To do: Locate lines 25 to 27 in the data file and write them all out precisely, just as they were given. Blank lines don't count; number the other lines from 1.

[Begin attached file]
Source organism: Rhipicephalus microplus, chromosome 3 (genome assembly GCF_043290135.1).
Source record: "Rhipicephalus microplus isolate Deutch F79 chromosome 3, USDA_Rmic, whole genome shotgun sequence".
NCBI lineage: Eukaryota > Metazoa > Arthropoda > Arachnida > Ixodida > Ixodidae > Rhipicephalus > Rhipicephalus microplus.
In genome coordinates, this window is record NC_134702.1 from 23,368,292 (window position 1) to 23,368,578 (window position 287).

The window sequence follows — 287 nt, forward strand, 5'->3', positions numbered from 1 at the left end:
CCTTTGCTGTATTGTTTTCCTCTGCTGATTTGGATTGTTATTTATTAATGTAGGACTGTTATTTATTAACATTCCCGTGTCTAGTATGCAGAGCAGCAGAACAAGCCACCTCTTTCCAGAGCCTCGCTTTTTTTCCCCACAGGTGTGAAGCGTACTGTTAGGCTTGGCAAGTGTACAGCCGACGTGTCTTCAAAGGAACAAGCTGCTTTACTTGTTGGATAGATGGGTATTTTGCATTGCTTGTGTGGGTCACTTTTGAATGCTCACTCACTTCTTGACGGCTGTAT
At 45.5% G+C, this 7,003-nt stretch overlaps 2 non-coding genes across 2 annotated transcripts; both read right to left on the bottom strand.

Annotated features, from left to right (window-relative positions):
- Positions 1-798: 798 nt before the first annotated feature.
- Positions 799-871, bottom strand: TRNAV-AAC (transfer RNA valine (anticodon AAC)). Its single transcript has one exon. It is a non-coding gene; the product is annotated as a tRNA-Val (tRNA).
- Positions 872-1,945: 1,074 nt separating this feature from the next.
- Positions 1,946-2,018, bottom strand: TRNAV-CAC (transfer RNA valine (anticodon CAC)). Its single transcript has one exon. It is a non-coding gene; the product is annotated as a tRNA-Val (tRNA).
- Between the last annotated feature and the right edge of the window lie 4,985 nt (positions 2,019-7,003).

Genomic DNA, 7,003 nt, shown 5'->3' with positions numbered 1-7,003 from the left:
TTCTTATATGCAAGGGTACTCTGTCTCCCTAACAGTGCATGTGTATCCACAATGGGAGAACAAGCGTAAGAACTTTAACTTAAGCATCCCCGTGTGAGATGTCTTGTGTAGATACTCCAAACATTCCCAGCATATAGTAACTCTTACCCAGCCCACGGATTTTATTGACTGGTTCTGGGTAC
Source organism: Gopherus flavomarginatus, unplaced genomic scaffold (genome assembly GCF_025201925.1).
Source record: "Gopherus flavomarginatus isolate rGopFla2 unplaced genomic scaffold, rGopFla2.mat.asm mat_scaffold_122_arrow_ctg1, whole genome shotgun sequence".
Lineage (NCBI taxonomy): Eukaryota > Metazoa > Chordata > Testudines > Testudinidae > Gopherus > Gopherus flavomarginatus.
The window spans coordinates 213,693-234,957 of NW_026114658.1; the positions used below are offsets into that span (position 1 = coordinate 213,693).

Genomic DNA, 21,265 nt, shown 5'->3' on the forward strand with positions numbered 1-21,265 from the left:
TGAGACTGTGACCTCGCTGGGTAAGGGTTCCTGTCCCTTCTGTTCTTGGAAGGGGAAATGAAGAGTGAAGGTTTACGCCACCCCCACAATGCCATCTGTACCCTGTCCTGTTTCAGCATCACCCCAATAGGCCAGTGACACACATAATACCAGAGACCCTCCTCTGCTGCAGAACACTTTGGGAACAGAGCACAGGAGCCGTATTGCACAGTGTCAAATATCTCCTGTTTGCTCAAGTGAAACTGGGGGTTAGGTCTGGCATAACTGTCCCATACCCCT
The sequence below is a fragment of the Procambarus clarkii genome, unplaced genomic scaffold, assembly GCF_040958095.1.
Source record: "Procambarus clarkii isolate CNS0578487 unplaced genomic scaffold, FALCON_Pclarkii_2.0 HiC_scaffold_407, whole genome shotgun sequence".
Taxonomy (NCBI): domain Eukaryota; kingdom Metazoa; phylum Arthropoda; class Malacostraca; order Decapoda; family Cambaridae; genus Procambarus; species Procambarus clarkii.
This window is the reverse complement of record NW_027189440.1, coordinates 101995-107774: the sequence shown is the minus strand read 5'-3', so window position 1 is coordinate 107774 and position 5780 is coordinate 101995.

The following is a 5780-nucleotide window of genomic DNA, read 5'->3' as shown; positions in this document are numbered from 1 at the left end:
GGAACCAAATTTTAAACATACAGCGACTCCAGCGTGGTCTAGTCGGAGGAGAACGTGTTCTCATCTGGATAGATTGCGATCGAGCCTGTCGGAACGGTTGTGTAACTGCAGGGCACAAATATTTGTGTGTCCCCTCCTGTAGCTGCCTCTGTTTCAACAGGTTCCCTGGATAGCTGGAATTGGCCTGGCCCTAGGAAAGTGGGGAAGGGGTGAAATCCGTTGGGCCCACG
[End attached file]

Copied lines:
This window is the reverse complement of record NW_027189440.1, coordinates 101995-107774: the sequence shown is the minus strand read 5'-3', so window position 1 is coordinate 107774 and position 5780 is coordinate 101995.

The following is a 5780-nucleotide window of genomic DNA, read 5'->3' as shown; positions in this document are numbered from 1 at the left end:
GGAACCAAATTTTAAACATACAGCGACTCCAGCGTGGTCTAGTCGGAGGAGAACGTGTTCTCATCTGGATAGATTGCGATCGAGCCTGTCGGAACGGTTGTGTAACTGCAGGGCACAAATATTTGTGTGTCCCCTCCTGTAGCTGCCTCTGTTTCAACAGGTTCCCTGGATAGCTGGAATTGGCCTGGCCCTAGGAAAGTGGGGAAGGGGTGAAATCCGTTGGGCCCACG